Paul Battistella has lived in inner-city Calgary his whole life and was brought up in the building industry. He’s played a vital role in the development of the city of Calgary, not just of Battistella buildings but much more.

Faith had the chance to sit down with him to bend his ear about the city, East Village, and why the Battistella Brothers chose to build two buildings there.


As an inner-city developer, what changes in YYC have you noticed since you started building?

The significant changes started from when I first started until around 2013. That was kind of the growth in development in the inner-city area. When I first started, we were one of the bigger developers in Calgary, but as things progressed, we became one of the smallest. Even though we were growing, it was in influx from firms from Toronto, Vancouver and other places that were arriving in here in response to the market opportunities that Calgary was offering and that lead to the whole wave of different development. I think it just kind of improved the quality of the units and the number of them that, in turn, increases the vitality of the city. I think more people are living here, so you get more vibrant areas then we had before.


So, the changes that you’ve seen have been positive?

Yes, it’s about growth. Y’know, we’re still not to the level of some of these aspirational cities such as Vancouver or Portland, but we’ve made some significant progress. We’re still a suburban city, we’re still a car-oriented city, and I believe that will be generational before that converts, but I’ve seen an improvement, and that’s the most significant change that I’ve noticed.


How has East Village changed since you build ORANGE LOFTS?

Well, the first time we got involved in ORANGE LOFTS, there was a plan with the City and a group of private developers to redevelop the whole area, including running a canal right up 5th st from the river. They had a whole little mini Venice water feature that they wanted to build and more, and then suddenly, that entire plan (while we went ahead and built our building) collapsed; it just vanished. The whole deal with the City and the developers fell apart and basically sat in hiatus for almost a decade.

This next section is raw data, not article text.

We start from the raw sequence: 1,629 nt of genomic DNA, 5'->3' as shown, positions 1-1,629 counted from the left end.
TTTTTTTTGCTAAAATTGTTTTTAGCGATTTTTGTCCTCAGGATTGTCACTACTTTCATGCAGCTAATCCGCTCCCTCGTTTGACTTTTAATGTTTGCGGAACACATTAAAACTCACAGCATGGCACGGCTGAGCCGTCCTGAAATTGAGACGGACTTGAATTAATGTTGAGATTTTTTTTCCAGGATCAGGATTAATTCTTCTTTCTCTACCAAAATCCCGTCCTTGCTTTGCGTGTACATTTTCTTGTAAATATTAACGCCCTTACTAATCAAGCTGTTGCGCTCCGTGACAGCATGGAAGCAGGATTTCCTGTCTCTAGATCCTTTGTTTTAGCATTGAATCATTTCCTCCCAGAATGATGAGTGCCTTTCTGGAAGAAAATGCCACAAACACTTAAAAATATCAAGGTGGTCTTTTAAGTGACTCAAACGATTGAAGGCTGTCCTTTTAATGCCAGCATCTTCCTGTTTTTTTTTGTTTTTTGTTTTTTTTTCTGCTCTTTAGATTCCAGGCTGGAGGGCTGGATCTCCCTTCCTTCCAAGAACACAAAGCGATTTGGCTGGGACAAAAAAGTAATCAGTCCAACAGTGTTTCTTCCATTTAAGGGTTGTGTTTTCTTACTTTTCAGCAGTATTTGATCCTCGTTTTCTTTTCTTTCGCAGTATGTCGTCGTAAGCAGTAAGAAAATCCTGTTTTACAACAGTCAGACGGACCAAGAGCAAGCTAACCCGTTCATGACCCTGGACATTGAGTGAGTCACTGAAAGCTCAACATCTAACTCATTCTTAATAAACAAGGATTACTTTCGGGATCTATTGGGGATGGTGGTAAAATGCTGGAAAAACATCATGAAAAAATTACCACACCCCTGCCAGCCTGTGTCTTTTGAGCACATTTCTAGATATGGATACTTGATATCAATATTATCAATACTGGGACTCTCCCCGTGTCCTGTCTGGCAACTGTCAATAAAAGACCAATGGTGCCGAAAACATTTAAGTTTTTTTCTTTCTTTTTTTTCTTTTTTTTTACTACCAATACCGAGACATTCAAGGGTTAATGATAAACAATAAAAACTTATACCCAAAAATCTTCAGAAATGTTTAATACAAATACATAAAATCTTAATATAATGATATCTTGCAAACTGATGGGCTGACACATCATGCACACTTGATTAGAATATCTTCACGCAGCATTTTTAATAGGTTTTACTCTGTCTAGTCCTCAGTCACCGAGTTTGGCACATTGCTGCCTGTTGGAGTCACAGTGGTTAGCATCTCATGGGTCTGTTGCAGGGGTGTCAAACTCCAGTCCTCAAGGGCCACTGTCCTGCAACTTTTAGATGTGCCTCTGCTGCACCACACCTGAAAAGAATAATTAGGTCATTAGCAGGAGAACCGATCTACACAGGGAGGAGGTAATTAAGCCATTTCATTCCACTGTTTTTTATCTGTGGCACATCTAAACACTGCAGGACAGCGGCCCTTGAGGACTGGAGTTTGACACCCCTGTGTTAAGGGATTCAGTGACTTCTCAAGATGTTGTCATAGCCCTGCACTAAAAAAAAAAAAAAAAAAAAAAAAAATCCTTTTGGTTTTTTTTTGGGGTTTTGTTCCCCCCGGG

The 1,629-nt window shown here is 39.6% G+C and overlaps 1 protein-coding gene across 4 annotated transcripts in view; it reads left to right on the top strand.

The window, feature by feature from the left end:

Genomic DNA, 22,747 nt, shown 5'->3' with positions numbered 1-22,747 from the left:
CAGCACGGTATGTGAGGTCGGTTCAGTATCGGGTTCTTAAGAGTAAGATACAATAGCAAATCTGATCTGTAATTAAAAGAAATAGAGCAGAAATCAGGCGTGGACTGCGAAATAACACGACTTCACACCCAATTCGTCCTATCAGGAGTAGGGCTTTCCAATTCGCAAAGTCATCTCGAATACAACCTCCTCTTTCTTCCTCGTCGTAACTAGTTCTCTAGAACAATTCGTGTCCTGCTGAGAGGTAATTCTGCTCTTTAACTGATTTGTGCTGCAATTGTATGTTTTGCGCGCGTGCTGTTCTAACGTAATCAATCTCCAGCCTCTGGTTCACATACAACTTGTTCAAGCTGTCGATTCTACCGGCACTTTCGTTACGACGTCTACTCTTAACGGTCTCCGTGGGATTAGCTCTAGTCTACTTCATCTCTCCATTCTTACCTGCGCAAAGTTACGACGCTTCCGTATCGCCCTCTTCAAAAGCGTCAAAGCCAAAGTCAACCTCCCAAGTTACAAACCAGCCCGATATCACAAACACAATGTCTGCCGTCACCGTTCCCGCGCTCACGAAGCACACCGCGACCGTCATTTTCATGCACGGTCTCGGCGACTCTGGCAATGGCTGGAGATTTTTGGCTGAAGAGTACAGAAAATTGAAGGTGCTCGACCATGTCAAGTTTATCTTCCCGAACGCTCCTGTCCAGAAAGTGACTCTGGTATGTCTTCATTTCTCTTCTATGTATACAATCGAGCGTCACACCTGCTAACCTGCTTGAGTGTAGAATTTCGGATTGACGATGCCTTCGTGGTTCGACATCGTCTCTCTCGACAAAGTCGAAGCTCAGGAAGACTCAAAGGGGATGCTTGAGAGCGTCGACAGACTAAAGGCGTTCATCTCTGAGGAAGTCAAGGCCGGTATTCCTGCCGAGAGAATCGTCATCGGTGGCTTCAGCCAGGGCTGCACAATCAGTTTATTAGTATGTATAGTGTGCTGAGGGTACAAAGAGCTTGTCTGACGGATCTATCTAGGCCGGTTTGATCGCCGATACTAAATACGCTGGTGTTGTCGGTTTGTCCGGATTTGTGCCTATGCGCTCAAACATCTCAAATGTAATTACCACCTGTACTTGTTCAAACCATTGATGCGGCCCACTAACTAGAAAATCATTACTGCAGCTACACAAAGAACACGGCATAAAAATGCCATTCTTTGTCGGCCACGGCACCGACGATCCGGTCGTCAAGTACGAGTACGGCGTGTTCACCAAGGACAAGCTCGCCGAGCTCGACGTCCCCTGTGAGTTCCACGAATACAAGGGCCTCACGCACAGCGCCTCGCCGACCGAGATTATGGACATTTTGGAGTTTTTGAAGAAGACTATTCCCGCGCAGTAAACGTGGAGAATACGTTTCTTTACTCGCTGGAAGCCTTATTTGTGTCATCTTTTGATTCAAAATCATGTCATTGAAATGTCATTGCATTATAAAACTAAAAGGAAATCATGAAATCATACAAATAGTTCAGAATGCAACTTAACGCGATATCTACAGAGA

Then they re-established everything, and they did all of the infrastructure work and the improvements through CMLC. They raised all the roads; they improved the sidewalks. They were able to complete all of the development they needed to, to make that area what it is. And that’s what’s acted at the catalyst. Now you’ve got the library, you’ve got a bunch of new buildings, you’ve got the grocery store coming. Y’know everyone can argue that it could have been carried out more efficiently, but it did accomplish what it set out to do. To have all of those amenities and infrastructure in place, it actually has a chance and a footing to become a real urban neighbourhood. I’m not sure it’s there yet, I still think we need more development there; we need more residential and commercial, but it’s significantly better from the day we went in.

My son was born in 2003, and that’s the year ORANGE LOFTS was completed, so we’re here 17 years later, and we’re just finally now at, what I think, is the start of a good urban neighbourhood. But that’s how long it’s been. From the start to the point we’re at now where, hey, we’ve got a good foundation to make this vibrant place happen. It’s still got a ways to go, and it’s crazy that it’s been 17 years to get to this point, it’s a long, long time.


So, how come you built two buildings in East Village?